Chancellor Gordon Brown pledged himself yesterday to maintain "anti-inflation discipline" by clamping down on public sector pay rises after official numbers showed prices rises leaped last month above the two per cent target he has set the Bank of England.
He repeated his determination to hold public sector pay rises from next year down to two per cent, indicating that unless inflation is brought back below his target, many public sector workers face a drop in the buying power of their pay.
The stock market, though, was in no mood to be reassured by Mr Brown. It was unsettled by fears of the after-effects of what is now regarded as the near-certainty that US interest rates will go up when the Federal Reserve meets on June 29.
The 100-share Footsie index dropped another 101.3 shares to 5519.6, back where it was last December. Still, that was smaller in percentage terms than the over-night fall on Wall Street and less than half the loss that followed in Tokyo.
It was not a one-way market, either. In the early afternoon the 100-share index was more than 150 points shy on the day and recovered a third of the lost ground by the close, as Wall Street opened mixed.
Oil and metals prices continued to slide. Brent crude came back another $1.46 a barrel to $67.47. In New York US crude for delivery next month dropped $1.26 to $69.10. repeating a similar loss on Monday.
Inflation rising to 2.2 per cent in the year to May was the highest reading since last October, when it stood at 2.3 per cent.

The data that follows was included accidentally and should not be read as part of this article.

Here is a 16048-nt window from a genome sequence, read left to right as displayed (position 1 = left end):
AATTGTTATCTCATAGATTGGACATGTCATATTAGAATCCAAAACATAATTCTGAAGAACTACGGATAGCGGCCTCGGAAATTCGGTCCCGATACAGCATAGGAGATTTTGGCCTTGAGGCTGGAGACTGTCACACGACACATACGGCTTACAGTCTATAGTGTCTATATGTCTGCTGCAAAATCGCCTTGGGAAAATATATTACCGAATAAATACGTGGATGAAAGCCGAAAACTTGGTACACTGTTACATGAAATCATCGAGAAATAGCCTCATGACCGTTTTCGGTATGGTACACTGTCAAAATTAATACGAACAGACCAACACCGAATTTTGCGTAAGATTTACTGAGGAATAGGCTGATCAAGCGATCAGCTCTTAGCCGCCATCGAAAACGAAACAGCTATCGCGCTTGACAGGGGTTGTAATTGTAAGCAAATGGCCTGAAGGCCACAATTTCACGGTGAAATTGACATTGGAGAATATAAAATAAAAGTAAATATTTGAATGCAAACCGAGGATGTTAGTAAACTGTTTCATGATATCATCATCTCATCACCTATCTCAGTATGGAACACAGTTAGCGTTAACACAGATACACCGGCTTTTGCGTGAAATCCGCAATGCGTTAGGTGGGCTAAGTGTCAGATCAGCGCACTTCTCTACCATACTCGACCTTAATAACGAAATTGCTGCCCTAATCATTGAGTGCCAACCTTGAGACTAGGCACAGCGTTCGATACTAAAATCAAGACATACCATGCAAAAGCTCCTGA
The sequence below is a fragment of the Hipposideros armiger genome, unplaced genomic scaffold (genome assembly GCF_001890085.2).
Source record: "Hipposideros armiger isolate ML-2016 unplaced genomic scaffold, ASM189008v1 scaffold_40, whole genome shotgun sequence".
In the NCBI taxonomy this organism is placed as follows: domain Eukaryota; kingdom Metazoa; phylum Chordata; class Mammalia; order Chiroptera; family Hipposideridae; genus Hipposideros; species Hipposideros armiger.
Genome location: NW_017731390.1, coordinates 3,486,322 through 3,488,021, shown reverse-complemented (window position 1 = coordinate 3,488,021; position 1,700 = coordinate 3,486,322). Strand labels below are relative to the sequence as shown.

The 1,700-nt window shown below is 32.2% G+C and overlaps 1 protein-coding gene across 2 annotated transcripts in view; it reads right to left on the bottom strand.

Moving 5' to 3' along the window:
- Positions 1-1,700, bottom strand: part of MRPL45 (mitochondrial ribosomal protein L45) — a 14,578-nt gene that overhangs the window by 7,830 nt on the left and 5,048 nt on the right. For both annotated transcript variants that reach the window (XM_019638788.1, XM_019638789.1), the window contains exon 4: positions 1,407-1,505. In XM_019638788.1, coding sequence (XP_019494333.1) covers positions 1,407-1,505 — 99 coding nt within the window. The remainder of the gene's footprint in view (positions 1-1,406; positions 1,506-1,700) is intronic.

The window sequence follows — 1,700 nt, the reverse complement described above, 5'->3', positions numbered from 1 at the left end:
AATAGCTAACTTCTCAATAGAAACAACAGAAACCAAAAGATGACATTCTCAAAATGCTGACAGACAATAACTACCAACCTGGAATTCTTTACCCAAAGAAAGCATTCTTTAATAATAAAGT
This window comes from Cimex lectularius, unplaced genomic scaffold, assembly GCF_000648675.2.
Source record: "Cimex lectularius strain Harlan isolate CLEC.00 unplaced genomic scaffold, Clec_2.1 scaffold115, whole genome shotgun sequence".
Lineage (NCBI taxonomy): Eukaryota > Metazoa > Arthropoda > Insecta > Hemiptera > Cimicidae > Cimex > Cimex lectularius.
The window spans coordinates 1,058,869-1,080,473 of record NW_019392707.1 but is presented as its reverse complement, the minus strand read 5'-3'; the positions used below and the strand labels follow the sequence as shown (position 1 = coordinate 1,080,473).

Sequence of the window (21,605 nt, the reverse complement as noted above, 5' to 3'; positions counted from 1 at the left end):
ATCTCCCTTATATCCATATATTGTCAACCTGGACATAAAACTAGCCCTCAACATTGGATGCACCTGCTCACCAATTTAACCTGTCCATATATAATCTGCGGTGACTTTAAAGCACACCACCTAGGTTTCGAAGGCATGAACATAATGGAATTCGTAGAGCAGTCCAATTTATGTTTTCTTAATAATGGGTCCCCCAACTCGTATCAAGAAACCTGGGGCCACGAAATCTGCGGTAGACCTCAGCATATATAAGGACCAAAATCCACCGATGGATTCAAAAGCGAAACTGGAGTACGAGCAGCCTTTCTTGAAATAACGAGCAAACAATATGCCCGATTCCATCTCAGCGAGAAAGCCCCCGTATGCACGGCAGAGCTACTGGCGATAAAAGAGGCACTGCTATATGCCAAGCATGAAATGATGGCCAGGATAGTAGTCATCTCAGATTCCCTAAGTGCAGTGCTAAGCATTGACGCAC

"This is a period of fast-moving change for all economies," Mr Brown told a London conference on Islamic finance.
"Let me say that even as we cope with a doubling of oil prices and the rises in utility prices, we will maintain our vigilance against inflation.
"British inflation remains lower than 2.5 per cent inflation in the euro area and 3.5 per cent in the US. We will be resolute in our anti-inflation discipline.
"I have already made it clear that as public sector settlements are this year averaging 2.25 per cent, in the next year and future years public sector pay settlements should be founded on our inflation target of two per cent."
Last month's British inflation of two per cent was below a 2.3 per cent average in April for the 15 countries in the EU before its latest expansion in 2004 and 2.4 per cent including all the present 25 member states, according to National Statistics. Several of the new members have relatively high inflation, led by Latvia with 6.1 per cent.